PMQs sketch: Deputy by default

Will.i.am Hague's promotion that never was.

Is it worth wondering, if only for a moment, how the political career of the Foreign Secretary would have panned out if his parents had called him Will.i.am rather than just William.

Those with long memories might recall how back in the day Hague .W. had tried out for the trendy vote by being photographed wearing a baseball cap.

But this did nothing to prevent him being crushed by the Blair bandwagon and replaced as Tory Party leader by the man with the charisma by-pass, Ian Duncan Smith.

But 20 years is indeed a long time in politics and IDS was amongst those who could only look on as the man who almost never was stood in for the present leader of the Tory Party at PMQs.

Dave had spent the weekend sunning himself in Mexico at the G20 and, as we now know, unsuccessfully dodging the attentions of the formidably-named Cristina Fernandez de Kirchner, President of Argentina.

Facing the thought of returning to London for his weekly humiliation at the hands of Ed Miliband at PMQs, the Prime Minister discovered he had important business to do with the President of Mexico.

This should have left the opportunity for humiliation to the Deputy PM Nick Clegg but he apparently found the prospect so grim and the lure of the Americas so great that he too fled the country using climate change as his excuse forb turning up in Rio.

Step forward then the Foreign Secretary who, despite his job title, could not find a suitable reason himself to be out of the country.

To be fair to William Hague, many in his party have spent much of the past years regretting having got shot of him so quickly.

It was part his wit, intelligence and sense of humour, frowned upon in traditional Tory ranks, which led to his downfall first time around. But it is precisely that which so delights them now as they reflect on the failures of the present incumbents.

Indeed, had Dave delivered the victory in 2010 without needing the Lib-Dems, William would have been Deputy PM and Nick would be topping up his tan in Reigate not Rio.

And so it was with some relief that the massed ranks shouted him to his feet at PMQs and it did not take long for one of them to welcome "my choice for Deputy PM" to the Despatch Box with the hope that William would seize the opportunity to cast their Lib-Dem partners into outer darkness.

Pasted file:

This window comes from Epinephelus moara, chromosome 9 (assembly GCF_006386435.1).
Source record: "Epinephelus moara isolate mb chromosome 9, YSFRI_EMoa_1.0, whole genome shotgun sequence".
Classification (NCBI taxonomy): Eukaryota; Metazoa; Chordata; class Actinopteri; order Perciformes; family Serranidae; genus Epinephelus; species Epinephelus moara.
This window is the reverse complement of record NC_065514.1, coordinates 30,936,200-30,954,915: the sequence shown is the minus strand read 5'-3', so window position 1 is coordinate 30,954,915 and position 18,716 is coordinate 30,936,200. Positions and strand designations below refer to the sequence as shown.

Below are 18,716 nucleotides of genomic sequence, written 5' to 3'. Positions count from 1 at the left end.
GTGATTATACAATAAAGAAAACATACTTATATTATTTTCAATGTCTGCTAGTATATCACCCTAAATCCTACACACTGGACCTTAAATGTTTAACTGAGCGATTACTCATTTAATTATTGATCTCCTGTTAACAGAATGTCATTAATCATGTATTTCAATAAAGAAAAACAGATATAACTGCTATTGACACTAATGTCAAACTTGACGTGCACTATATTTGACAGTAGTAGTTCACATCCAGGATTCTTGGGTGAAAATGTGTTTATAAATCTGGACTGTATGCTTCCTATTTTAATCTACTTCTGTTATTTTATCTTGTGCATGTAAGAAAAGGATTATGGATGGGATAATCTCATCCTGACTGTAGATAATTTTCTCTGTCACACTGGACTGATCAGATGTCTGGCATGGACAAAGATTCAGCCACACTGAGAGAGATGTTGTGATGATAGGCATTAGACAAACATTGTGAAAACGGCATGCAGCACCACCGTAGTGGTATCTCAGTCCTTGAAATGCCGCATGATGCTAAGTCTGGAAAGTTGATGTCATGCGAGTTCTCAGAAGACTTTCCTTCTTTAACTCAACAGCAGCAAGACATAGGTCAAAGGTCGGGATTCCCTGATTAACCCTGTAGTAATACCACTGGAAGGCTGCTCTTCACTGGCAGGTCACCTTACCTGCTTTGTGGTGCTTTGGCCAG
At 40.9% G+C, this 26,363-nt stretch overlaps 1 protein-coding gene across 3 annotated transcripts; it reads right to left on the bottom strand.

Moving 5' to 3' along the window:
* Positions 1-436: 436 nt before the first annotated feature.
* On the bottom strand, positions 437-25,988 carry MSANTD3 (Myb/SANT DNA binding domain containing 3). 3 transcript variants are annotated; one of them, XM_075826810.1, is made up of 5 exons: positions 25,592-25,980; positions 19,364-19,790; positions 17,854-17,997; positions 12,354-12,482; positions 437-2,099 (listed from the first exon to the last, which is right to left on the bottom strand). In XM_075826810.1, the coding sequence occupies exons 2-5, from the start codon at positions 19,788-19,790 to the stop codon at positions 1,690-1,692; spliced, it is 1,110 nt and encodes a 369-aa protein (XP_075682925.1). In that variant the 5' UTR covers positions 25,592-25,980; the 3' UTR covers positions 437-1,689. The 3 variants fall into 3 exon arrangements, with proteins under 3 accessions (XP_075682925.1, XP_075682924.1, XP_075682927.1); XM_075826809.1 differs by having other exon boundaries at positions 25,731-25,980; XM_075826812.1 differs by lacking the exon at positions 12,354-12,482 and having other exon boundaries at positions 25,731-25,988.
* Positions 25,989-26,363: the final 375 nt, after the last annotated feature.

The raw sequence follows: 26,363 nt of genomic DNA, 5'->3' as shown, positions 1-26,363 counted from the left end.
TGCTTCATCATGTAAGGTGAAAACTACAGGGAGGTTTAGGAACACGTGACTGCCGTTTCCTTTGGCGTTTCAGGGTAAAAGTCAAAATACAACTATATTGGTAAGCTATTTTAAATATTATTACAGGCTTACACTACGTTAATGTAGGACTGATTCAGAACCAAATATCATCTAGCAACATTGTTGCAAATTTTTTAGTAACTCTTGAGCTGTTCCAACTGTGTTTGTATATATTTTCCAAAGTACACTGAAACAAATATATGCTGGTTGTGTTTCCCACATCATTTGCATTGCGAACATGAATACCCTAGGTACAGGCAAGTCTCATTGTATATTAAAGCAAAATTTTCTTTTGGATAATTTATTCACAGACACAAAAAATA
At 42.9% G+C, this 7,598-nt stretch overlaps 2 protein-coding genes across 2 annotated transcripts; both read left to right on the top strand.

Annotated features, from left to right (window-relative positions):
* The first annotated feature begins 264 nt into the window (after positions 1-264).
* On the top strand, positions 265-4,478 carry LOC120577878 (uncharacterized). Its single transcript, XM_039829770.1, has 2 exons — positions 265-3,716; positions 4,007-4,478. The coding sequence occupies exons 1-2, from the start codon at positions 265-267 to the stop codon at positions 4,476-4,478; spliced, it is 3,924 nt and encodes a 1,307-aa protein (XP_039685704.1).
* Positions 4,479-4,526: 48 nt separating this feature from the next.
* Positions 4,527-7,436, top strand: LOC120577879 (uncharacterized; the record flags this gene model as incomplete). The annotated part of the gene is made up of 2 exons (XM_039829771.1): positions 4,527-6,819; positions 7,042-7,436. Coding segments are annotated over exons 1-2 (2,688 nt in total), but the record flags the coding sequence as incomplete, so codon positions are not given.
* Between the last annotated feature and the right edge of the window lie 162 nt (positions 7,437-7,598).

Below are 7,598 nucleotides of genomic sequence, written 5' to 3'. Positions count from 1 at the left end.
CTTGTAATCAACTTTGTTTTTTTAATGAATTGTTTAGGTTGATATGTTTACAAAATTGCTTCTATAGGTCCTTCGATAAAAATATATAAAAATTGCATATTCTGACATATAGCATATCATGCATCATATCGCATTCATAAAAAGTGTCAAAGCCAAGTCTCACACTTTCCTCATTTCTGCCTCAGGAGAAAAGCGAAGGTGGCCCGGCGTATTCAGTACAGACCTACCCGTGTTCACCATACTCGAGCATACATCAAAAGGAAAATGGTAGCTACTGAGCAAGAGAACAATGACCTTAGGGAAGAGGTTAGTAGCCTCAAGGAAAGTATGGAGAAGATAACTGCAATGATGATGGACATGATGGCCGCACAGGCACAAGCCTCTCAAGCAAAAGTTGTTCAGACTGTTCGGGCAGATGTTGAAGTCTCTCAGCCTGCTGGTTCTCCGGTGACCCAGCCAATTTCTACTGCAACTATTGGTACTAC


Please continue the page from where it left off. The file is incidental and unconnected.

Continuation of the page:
Dave's absence meant a day off too for Ed M who is traditionally not called on to sully himself with lesser mortals.

As he pottered around his garden, in his place Labour delivered it's own formidably constructed deputy Harriet Harman who, well aware of the Foreign Secretary's debating skills, decided to step gingerly.

William bemoaned the absence of Labour's other Ed, he of the Balls variety, missing the running commentary during PMQs which has won him the coveted "most annoying man in British politics" title from Dave.

But missing too were the looks of fear and trepidation on the faces of Tory MPs which mark most PMQs as Dave tries, and fails, to keep his composure and his temper.

Indeed there was almost a holiday atmosphere on the Government Front Bench as Ministers, jobs secure for this day at least, swapped gossip and imagined life without him.

Ken Clarke positively beamed and onlookers could be forgiven for wondering if he had just woken from a long sleep to find William still in charge and Dave just a nightmare.

With Nick and Dave (not to mention George) all away despite the football, it was hard to imagine anything better.

But just to round the whole thing off nicely up stood Simon Hughes, one of the few senior Lib-Dems not to take the Government's shilling, to address a question to William as "the Deputy Prime Minister".

Mr Hughes is not a fully paid up member of the coalition and stout parties collapsed all round at the hopefully unintended error.

Ever gracious, the Foreign Secretary said he would keep Simon's slip to himself.

But you could probably hear the laughing all the way to Rio.

William Hague, the Foreign Secretary. Photo: Getty Images

Peter McHugh is the former Director of Programmes at GMTV and Chief Executive Officer of Quiddity Productions